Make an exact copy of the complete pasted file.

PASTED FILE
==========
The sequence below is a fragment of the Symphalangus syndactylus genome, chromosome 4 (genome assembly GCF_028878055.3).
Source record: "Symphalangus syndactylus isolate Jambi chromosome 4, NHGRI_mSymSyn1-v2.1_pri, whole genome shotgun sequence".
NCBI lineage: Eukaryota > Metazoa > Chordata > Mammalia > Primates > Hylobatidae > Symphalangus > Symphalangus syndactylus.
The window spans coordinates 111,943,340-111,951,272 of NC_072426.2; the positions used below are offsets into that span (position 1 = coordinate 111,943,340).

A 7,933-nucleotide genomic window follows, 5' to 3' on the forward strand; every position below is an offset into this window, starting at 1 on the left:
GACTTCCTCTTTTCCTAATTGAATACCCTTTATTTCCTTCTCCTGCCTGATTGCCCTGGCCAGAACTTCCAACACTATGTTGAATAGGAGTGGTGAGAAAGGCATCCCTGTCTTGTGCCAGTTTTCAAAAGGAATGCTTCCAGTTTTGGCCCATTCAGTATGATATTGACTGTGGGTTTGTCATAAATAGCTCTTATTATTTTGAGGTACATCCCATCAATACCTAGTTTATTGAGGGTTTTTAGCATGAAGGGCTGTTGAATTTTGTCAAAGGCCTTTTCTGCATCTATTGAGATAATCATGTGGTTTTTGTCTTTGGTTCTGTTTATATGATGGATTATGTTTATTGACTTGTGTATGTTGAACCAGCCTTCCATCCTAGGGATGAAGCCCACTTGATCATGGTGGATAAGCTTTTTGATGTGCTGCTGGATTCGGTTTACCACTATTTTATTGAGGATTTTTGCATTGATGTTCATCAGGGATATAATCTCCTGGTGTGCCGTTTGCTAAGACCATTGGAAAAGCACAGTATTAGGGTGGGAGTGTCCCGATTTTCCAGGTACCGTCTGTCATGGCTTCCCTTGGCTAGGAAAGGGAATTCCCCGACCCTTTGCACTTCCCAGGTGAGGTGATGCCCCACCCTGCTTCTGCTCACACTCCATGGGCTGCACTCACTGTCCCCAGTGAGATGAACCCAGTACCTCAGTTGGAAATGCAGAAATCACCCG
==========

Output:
The sequence below is a fragment of the Symphalangus syndactylus genome, chromosome 4 (genome assembly GCF_028878055.3).
Source record: "Symphalangus syndactylus isolate Jambi chromosome 4, NHGRI_mSymSyn1-v2.1_pri, whole genome shotgun sequence".
NCBI lineage: Eukaryota > Metazoa > Chordata > Mammalia > Primates > Hylobatidae > Symphalangus > Symphalangus syndactylus.
The window spans coordinates 111,943,340-111,951,272 of NC_072426.2; the positions used below are offsets into that span (position 1 = coordinate 111,943,340).

A 7,933-nucleotide genomic window follows, 5' to 3' on the forward strand; every position below is an offset into this window, starting at 1 on the left:
GACTTCCTCTTTTCCTAATTGAATACCCTTTATTTCCTTCTCCTGCCTGATTGCCCTGGCCAGAACTTCCAACACTATGTTGAATAGGAGTGGTGAGAAAGGCATCCCTGTCTTGTGCCAGTTTTCAAAAGGAATGCTTCCAGTTTTGGCCCATTCAGTATGATATTGACTGTGGGTTTGTCATAAATAGCTCTTATTATTTTGAGGTACATCCCATCAATACCTAGTTTATTGAGGGTTTTTAGCATGAAGGGCTGTTGAATTTTGTCAAAGGCCTTTTCTGCATCTATTGAGATAATCATGTGGTTTTTGTCTTTGGTTCTGTTTATATGATGGATTATGTTTATTGACTTGTGTATGTTGAACCAGCCTTCCATCCTAGGGATGAAGCCCACTTGATCATGGTGGATAAGCTTTTTGATGTGCTGCTGGATTCGGTTTACCACTATTTTATTGAGGATTTTTGCATTGATGTTCATCAGGGATATAATCTCCTGGTGTGCCGTTTGCTAAGACCATTGGAAAAGCACAGTATTAGGGTGGGAGTGTCCCGATTTTCCAGGTACCGTCTGTCATGGCTTCCCTTGGCTAGGAAAGGGAATTCCCCGACCCTTTGCACTTCCCAGGTGAGGTGATGCCCCACCCTGCTTCTGCTCACACTCCATGGGCTGCACTCACTGTCCCCAGTGAGATGAACCCAGTACCTCAGTTGGAAATGCAGAAATCACCCG